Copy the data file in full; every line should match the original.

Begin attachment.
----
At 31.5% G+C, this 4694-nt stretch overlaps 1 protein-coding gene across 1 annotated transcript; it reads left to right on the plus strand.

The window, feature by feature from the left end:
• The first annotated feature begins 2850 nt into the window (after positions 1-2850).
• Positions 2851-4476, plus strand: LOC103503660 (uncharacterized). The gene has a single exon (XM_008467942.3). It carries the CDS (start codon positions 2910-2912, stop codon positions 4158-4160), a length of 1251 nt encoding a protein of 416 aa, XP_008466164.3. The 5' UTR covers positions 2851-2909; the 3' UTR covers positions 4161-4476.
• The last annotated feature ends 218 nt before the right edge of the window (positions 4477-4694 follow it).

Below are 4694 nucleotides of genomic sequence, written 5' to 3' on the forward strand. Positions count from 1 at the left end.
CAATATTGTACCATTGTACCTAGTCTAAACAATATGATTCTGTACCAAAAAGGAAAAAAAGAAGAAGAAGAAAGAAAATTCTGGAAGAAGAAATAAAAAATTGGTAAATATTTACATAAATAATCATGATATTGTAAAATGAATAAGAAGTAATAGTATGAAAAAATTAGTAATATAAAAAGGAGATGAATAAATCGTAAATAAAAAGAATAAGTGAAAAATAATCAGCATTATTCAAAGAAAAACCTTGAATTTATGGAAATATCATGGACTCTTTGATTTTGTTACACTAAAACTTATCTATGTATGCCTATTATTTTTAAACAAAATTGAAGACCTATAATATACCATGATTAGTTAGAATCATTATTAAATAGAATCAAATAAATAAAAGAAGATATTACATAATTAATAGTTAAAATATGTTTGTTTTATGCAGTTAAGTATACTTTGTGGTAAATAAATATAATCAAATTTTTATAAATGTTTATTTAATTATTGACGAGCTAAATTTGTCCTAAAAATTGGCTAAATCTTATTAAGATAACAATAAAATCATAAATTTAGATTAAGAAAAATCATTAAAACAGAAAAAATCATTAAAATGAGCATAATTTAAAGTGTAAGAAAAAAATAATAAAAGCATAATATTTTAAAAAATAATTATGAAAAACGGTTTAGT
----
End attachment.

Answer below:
At 31.5% G+C, this 4694-nt stretch overlaps 1 protein-coding gene across 1 annotated transcript; it reads left to right on the plus strand.

The window, feature by feature from the left end:
• The first annotated feature begins 2850 nt into the window (after positions 1-2850).
• Positions 2851-4476, plus strand: LOC103503660 (uncharacterized). The gene has a single exon (XM_008467942.3). It carries the CDS (start codon positions 2910-2912, stop codon positions 4158-4160), a length of 1251 nt encoding a protein of 416 aa, XP_008466164.3. The 5' UTR covers positions 2851-2909; the 3' UTR covers positions 4161-4476.
• The last annotated feature ends 218 nt before the right edge of the window (positions 4477-4694 follow it).

Below are 4694 nucleotides of genomic sequence, written 5' to 3' on the forward strand. Positions count from 1 at the left end.
CAATATTGTACCATTGTACCTAGTCTAAACAATATGATTCTGTACCAAAAAGGAAAAAAAGAAGAAGAAGAAAGAAAATTCTGGAAGAAGAAATAAAAAATTGGTAAATATTTACATAAATAATCATGATATTGTAAAATGAATAAGAAGTAATAGTATGAAAAAATTAGTAATATAAAAAGGAGATGAATAAATCGTAAATAAAAAGAATAAGTGAAAAATAATCAGCATTATTCAAAGAAAAACCTTGAATTTATGGAAATATCATGGACTCTTTGATTTTGTTACACTAAAACTTATCTATGTATGCCTATTATTTTTAAACAAAATTGAAGACCTATAATATACCATGATTAGTTAGAATCATTATTAAATAGAATCAAATAAATAAAAGAAGATATTACATAATTAATAGTTAAAATATGTTTGTTTTATGCAGTTAAGTATACTTTGTGGTAAATAAATATAATCAAATTTTTATAAATGTTTATTTAATTATTGACGAGCTAAATTTGTCCTAAAAATTGGCTAAATCTTATTAAGATAACAATAAAATCATAAATTTAGATTAAGAAAAATCATTAAAACAGAAAAAATCATTAAAATGAGCATAATTTAAAGTGTAAGAAAAAAATAATAAAAGCATAATATTTTAAAAAATAATTATGAAAAACGGTTTAGT